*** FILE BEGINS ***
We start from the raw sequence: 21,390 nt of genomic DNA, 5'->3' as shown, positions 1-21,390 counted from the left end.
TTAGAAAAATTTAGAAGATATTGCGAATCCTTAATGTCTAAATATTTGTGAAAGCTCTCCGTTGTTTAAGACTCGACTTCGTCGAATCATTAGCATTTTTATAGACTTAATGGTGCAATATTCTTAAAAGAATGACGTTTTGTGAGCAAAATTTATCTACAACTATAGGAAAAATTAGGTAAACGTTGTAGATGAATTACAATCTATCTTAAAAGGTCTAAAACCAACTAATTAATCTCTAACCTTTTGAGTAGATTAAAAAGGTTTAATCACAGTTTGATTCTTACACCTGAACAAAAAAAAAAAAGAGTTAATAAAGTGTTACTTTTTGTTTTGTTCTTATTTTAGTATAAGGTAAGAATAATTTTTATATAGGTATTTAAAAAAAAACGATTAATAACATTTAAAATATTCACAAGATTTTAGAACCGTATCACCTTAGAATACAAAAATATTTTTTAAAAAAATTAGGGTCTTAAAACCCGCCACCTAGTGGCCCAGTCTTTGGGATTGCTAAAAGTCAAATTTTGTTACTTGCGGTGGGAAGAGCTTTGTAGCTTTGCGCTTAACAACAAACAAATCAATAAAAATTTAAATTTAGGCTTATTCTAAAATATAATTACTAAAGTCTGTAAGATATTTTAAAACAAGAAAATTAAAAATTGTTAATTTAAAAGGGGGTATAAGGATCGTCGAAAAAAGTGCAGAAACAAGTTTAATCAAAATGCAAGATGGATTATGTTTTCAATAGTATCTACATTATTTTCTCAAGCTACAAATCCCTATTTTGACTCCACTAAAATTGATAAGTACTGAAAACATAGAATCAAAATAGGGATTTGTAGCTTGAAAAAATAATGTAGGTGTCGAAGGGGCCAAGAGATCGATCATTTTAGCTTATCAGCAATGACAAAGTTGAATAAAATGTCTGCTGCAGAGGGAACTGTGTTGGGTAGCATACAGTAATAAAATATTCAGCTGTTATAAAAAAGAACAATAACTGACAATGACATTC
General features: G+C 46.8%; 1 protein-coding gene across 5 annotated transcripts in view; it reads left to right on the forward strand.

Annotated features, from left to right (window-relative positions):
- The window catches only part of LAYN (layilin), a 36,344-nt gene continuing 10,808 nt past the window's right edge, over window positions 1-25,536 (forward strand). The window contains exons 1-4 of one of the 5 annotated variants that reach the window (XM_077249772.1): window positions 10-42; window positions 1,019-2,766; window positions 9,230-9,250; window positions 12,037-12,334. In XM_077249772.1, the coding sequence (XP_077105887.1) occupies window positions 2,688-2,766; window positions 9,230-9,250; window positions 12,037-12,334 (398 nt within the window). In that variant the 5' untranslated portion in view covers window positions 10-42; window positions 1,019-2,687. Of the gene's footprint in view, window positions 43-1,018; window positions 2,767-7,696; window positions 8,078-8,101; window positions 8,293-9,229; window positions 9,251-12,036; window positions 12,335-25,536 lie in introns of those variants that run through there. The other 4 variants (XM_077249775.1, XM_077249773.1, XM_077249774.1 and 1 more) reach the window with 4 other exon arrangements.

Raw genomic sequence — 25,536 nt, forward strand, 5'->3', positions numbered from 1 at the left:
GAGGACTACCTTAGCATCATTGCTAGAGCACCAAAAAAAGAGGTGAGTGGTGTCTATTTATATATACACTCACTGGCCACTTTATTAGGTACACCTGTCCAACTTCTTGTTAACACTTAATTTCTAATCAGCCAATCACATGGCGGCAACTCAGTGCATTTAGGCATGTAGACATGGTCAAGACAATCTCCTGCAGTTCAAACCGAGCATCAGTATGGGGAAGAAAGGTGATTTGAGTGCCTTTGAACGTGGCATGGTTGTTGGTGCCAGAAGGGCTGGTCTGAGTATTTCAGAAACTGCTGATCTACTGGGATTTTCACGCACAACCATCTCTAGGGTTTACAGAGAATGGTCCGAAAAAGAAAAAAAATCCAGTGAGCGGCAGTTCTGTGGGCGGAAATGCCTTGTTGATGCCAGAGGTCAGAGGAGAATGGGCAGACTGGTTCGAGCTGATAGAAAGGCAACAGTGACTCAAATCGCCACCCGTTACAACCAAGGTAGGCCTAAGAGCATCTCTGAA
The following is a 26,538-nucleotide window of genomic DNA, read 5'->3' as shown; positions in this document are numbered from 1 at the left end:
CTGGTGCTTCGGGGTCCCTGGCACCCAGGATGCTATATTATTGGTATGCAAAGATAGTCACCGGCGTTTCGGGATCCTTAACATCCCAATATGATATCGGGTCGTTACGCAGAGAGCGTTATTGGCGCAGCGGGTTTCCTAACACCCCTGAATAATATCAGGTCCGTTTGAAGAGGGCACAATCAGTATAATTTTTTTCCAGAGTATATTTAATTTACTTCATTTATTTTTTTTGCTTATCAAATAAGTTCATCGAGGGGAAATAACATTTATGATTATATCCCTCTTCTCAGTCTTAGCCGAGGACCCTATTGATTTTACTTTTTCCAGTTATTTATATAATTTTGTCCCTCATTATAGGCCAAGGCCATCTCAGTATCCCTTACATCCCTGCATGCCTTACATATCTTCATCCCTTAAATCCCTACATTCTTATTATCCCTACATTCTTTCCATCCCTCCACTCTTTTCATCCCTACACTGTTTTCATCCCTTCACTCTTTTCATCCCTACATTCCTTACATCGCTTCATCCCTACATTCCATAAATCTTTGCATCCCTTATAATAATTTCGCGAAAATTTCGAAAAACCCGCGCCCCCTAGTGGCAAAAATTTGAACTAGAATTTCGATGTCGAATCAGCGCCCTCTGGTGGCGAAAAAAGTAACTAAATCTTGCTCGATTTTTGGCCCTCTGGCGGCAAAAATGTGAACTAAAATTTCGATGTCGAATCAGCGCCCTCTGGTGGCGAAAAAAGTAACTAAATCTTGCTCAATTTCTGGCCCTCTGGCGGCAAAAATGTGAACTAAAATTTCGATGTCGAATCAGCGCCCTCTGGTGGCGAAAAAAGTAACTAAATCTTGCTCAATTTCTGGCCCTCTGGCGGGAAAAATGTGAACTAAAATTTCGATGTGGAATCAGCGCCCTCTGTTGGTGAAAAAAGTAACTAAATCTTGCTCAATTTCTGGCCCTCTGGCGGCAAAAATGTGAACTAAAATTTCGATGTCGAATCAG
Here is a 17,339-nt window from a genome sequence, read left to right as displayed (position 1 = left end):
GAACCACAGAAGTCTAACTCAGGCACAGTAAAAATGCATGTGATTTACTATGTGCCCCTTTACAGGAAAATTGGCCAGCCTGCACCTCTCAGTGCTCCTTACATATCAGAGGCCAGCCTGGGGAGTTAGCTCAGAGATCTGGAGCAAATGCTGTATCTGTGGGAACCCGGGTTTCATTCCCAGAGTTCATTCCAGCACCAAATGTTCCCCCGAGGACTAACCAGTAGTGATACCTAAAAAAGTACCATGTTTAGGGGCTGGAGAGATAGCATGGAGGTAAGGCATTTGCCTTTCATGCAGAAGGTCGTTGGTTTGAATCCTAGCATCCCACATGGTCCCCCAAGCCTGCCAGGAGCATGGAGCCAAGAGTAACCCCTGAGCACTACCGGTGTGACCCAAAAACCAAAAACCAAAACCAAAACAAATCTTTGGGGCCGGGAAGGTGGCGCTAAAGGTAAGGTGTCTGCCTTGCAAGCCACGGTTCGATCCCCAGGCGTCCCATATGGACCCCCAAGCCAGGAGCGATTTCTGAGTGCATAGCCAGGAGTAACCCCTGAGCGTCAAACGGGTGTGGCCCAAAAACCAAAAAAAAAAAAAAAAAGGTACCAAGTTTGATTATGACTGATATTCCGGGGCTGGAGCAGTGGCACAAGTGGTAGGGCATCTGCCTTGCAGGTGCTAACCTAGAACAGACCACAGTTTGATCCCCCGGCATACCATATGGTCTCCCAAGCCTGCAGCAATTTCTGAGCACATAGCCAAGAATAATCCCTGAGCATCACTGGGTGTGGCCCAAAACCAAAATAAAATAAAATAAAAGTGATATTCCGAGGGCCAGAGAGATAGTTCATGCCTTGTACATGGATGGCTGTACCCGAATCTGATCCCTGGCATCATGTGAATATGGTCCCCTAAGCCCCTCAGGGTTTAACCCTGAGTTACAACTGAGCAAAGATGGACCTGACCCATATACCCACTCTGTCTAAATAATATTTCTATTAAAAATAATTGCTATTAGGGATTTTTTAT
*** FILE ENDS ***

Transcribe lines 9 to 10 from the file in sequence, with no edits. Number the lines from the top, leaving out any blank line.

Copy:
CTGGTGCTTCGGGGTCCCTGGCACCCAGGATGCTATATTATTGGTATGCAAAGATAGTCACCGGCGTTTCGGGATCCTTAACATCCCAATATGATATCGGGTCGTTACGCAGAGAGCGTTATTGGCGCAGCGGGTTTCCTAACACCCCTGAATAATATCAGGTCCGTTTGAAGAGGGCACAATCAGTATAATTTTTTTCCAGAGTATATTTAATTTACTTCATTTATTTTTTTTGCTTATCAAATAAGTTCATCGAGGGGAAATAACATTTATGATTATATCCCTCTTCTCAGTCTTAGCCGAGGACCCTATTGATTTTACTTTTTCCAGTTATTTATATAATTTTGTCCCTCATTATAGGCCAAGGCCATCTCAGTATCCCTTACATCCCTGCATGCCTTACATATCTTCATCCCTTAAATCCCTACATTCTTATTATCCCTACATTCTTTCCATCCCTCCACTCTTTTCATCCCTACACTGTTTTCATCCCTTCACTCTTTTCATCCCTACATTCCTTACATCGCTTCATCCCTACATTCCATAAATCTTTGCATCCCTTATAATAATTTCGCGAAAATTTCGAAAAACCCGCGCCCCCTAGTGGCAAAAATTTGAACTAGAATTTCGATGTCGAATCAGCGCCCTCTGGTGGCGAAAAAAGTAACTAAATCTTGCTCGATTTTTGGCCCTCTGGCGGCAAAAATGTGAACTAAAATTTCGATGTCGAATCAGCGCCCTCTGGTGGCGAAAAAAGTAACTAAATCTTGCTCAATTTCTGGCCCTCTGGCGGCAAAAATGTGAACTAAAATTTCGATGTCGAATCAGCGCCCTCTGGTGGCGAAAAAAGTAACTAAATCTTGCTCAATTTCTGGCCCTCTGGCGGGAAAAATGTGAACTAAAATTTCGATGTGGAATCAGCGCCCTCTGTTGGTGAAAAAAGTAACTAAATCTTGCTCAATTTCTGGCCCTCTGGCGGCAAAAATGTGAACTAAAATTTCGATGTCGAATCAG
Here is a 17,339-nt window from a genome sequence, read left to right as displayed (position 1 = left end):